Tag Archives: WWJD bracelet

Are You Name-Dropping Jesus?

In the late 1960s through the 1970s, Andre Crouch was the king of Gospel music. While racial tensions were high during those turbulent times, Andre traversed the boundaries with ease. Musicians who either worked with Crouch or performed with him included Elvis Presley, Billy Preston, Stevie Wonder, Whitney Houston, and Michael Jackson.

In the mid-1980s, a woman at my church announced she was engaged to Andre. She reserved our church building, asked my senior pastor to officiate, sent out invitations, and excitedly shopped for dresses with her bridesmaids. Because Andre was such a high profile personality with a busy schedule, she told the pastor that he would show up in time for the ceremony.

On the day of the wedding, family and friends packed the church sanctuary, anticipating a glorious event. The bridesmaids doted on the cheery bride.

And they waited for Andre to arrive.

They waited and waited while the congregation grew increasingly agitated and concerned.

Finally, my senior pastor met with the bride privately.

“Do you have any idea where Andre might be?”

“I have no idea,” she responded. “That’s just not like him.”

Unfortunately, the bride didn’t have Andre’s phone number with her, so the pastor decided to do a little investigative work on his own. Finally, he was able to locate his phone number (this pastor was very well-connected!). So he dialed the number.

“Hello?”

“Yes, is this Andre Crouch?”

“Yes it is.”

“This is Charles Blair and I pastor a church in Denver, Colorado. A woman in my congregation asked me to perform her wedding ceremony this afternoon, and you’re the man she’s supposed to be marrying. Do you know [woman’s name]?”

“Pastor,” Andre replied. “I don’t know who you’re talking about. I don’t know that woman nor have I ever heard of her in my life.”

The woman, with obvious mental health issues, was all dressed up with no place to go.

That true story has haunted me for nearly thirty years. The troubled woman was name-dropping a person who didn’t know her. She talked a good game. She looked the part. But in the end, Andre Crouch never knew her.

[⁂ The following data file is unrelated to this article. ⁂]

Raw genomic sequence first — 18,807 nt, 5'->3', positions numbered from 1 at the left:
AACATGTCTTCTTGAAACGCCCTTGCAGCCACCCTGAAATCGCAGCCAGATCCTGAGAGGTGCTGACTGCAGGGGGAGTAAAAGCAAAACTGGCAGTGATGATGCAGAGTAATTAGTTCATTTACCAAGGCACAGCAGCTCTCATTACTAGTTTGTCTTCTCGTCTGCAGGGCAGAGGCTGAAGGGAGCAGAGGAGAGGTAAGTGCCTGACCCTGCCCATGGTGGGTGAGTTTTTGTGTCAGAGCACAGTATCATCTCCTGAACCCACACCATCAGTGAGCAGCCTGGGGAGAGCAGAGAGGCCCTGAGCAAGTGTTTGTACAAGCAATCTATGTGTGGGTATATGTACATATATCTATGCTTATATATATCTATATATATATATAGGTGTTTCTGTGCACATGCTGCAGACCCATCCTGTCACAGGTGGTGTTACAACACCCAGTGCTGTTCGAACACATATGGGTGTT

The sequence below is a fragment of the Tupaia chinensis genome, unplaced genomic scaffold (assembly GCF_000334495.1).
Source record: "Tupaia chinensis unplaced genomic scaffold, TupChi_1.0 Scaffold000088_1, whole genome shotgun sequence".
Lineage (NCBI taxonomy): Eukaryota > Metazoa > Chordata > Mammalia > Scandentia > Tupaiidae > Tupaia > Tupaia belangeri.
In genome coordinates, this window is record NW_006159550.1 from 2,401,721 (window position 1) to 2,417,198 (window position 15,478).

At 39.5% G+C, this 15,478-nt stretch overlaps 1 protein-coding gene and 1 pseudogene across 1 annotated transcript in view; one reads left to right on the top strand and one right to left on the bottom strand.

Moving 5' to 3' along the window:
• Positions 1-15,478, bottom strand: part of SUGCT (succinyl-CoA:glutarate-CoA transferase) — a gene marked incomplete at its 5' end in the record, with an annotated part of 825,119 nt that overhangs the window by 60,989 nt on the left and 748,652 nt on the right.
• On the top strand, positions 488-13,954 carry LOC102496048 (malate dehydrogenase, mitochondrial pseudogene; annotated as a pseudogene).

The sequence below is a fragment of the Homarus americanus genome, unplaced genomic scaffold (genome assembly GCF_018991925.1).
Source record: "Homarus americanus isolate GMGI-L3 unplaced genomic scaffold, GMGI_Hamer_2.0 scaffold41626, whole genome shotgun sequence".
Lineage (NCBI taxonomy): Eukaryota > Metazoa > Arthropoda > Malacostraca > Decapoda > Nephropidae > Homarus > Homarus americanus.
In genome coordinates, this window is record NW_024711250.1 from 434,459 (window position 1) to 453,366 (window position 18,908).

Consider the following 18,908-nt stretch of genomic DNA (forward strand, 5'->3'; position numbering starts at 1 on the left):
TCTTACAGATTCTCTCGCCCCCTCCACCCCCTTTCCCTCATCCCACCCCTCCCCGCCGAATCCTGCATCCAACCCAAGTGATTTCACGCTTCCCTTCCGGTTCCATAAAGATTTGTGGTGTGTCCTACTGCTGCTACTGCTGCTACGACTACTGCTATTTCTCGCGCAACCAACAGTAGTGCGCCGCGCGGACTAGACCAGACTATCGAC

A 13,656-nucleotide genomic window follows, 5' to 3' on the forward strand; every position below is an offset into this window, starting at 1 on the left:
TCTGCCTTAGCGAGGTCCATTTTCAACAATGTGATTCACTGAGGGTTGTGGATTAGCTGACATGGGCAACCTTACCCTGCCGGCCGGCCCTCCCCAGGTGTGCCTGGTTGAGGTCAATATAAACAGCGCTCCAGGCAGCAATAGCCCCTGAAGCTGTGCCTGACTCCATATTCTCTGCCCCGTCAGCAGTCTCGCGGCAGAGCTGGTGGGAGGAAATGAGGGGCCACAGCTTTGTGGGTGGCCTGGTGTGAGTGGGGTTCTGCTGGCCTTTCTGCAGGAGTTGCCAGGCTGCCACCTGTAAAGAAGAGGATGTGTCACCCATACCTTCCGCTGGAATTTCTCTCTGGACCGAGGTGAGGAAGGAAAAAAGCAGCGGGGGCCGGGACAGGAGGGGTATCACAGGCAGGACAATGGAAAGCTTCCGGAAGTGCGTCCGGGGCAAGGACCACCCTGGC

Are You Name-Dropping Jesus?

In Matthew 7, Jesus describes the day of judgment when seemingly godly people stand before him. “Lord, in your name we prophesied, we cast out demons, and performed many miracles. Surely that’s enough.”

But Jesus replies, “I never knew you. Away from me, you evildoers!” (see Matthew 7:22-23)

You can hang a cross around your neck, wear a WWJD bracelet, go to church (when it fits your schedule!), be a good citizen and vote in every election, even throw some change in the offering–but if you don’t know Jesus, then you’re nothing more than a name-dropper. A poser.

In the verse immediately preceding this passage, Jesus says, “Not everyone who says to me, ‘Lord, Lord,’ will enter the kingdom of heaven, but only the one who does the will of my Father who is in heaven.” This passage points to three truths:

Doing good deeds isn’t enough. Prophesying, casting out demons, and performing miracles required the power of God. At a minimum, these people were trying to help people. But they fell short.

Doing good deeds cannot be equated with doing the will of God. Obviously, according to Jesus, they’re different.

Knowing Jesus and doing God’s will go together. Neither survives alone, but it begins with knowing God.

A common ailment among many believers is what I call “virtual Christianity.” We talk so much about something that we convince ourselves we’re doing it. We do it with prayer, giving, community, etc.

We also do it in our relationship with Jesus.

Don’t just talk about Jesus. Know him.

Michael co-pastors The Neighborhood Church in Littleton, Colorado with Eugene Scott.

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The Secret To Overcoming Your Sin

In 1899, a famous healing evangelist named John Alexander Dowie founded a Christian city north of Chicago, Illinois named Zion City. His desire was to create a modern-day Utopia by removing every temptation that could lead the city’s inhabitants astray.